THE head of Edinburgh’s new marketing body has defended its track record after it emerged it had failed to generate any new income after almost a year in operation.
The Scotsman can reveal the capital is planning to launch a major new branding campaign later this year, following concerns that it is lagging behind rival UK cities when it comes to promoting itself.
But Marketing Edinburgh, set up last year by the city council, has not yet published a strategy as promised this month and is said to be “struggling” on a budget of less than £1.5 million, despite hopes that it would have more than double that at its disposal.
A detailed business plan has yet to be brought forward to Marketing Edinburgh’s board of directors, while the city council – which ploughed £1.2m into the fledgling organisation last year – has yet to sign off a new agreement for the current financial year. A director of marketing has yet to be hired.
Lucy Bird, its £110,000-a-year CEO, is believed to be coming under increasing criticism from the council and some senior industry figures, alarmed at a lack of progress over the past year. However, other sources have blamed the council for failing to put enough money into the organisation compared with similar bodies elsewhere in Britain.
Ms Bird insisted Marketing Edinburgh “membership packages” would generate the organisation’s core funding, but admitted these were still in development, with a formal launch not planned until later in the year.
The council decided to invest in an independent company after failing to get its own arm’s-length firm, the Destination Edinburgh Marketing Alliance, off the ground. Two existing companies – Edinburgh Convention Bureau, which specialised in business tourism, and Edinburgh Film Focus – were merged under the umbrella of Marketing Edinburgh last year. One source said: “Problems are stacking up. Lucy Bird has taken on a huge job in trying to raise several million pounds of new funding from the private sector in a very difficult climate.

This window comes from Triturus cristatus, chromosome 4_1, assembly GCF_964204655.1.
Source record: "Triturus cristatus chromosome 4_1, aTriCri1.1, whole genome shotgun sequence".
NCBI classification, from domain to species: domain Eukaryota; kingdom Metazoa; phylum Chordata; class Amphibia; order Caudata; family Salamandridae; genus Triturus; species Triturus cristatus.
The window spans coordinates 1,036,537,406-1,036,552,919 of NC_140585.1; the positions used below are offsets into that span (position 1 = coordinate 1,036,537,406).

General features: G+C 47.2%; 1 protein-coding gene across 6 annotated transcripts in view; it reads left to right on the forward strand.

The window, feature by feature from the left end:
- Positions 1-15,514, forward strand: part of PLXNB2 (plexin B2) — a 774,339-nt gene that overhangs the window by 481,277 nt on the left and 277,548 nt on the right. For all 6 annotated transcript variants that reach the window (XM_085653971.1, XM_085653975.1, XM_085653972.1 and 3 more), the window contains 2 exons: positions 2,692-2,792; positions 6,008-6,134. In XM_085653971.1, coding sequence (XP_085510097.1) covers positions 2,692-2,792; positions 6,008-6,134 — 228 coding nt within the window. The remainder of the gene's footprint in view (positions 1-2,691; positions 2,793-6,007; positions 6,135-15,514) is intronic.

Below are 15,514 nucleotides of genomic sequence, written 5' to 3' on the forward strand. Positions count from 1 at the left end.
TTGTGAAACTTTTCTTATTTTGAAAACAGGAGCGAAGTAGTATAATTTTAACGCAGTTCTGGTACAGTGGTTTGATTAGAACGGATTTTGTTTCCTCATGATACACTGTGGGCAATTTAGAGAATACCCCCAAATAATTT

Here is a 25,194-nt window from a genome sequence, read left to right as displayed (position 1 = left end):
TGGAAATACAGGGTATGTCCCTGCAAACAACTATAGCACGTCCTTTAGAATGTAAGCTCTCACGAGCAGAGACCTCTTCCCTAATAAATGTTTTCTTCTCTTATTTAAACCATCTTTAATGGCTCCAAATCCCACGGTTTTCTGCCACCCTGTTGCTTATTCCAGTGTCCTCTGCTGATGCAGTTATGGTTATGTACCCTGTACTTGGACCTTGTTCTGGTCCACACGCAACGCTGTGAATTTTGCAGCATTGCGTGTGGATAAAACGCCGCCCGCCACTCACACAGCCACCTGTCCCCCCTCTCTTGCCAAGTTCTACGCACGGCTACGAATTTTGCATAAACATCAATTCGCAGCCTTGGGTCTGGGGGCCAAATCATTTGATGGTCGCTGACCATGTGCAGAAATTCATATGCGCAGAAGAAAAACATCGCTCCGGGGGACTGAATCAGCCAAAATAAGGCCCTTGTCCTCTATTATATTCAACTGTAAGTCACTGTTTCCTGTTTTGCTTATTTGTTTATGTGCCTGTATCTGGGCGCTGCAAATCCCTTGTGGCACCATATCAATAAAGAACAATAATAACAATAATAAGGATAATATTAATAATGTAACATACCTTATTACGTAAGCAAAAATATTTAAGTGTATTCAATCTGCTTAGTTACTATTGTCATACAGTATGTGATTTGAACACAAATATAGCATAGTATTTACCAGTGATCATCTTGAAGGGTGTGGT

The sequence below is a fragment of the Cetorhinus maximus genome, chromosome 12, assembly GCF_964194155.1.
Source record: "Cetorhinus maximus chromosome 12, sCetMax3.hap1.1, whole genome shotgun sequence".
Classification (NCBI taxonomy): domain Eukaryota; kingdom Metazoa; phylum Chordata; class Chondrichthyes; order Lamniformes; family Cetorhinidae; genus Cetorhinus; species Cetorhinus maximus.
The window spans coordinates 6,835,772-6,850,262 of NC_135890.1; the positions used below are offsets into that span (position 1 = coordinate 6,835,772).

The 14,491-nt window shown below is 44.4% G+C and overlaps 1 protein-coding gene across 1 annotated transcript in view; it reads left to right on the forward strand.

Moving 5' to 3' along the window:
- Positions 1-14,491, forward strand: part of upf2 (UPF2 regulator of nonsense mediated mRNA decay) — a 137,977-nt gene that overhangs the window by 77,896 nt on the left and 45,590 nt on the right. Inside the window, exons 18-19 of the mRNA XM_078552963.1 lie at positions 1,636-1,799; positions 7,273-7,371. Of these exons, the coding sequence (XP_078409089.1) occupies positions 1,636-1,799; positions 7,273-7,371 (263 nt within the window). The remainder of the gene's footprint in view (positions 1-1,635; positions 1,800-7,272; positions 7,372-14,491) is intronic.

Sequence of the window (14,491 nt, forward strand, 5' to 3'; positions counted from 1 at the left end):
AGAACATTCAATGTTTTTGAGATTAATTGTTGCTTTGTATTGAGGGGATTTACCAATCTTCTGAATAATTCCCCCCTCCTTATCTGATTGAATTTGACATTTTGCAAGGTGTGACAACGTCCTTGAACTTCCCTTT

“Greater results were expected by now and there has been a real lack of consultation with the tourism sector on what the organisation is going to be doing and why it is worth investing in.”
Ms Bird said more than 60 businesses had been consulted last autumn over what form her organisation should take, while the merger with Edinburgh Convention Bureau and Edinburgh Film Focus was taking time to bed in. Details of membership packages would be rolled out to “potential partners” within weeks, she insisted. “We’ve built strong, positive partnerships with organisations across the city, and are now building on those firm foundations to enable us to work in a range of effective partnerships to promote the city.”
Norman Springford, chairman of the Apex Hotels group, said: “Marketing Edinburgh is struggling. It hasn’t captured the support of the private sector yet and I’m not entirely sure why. Until that happens, and if it continues to rely on council funding, I don’t see a future for it.”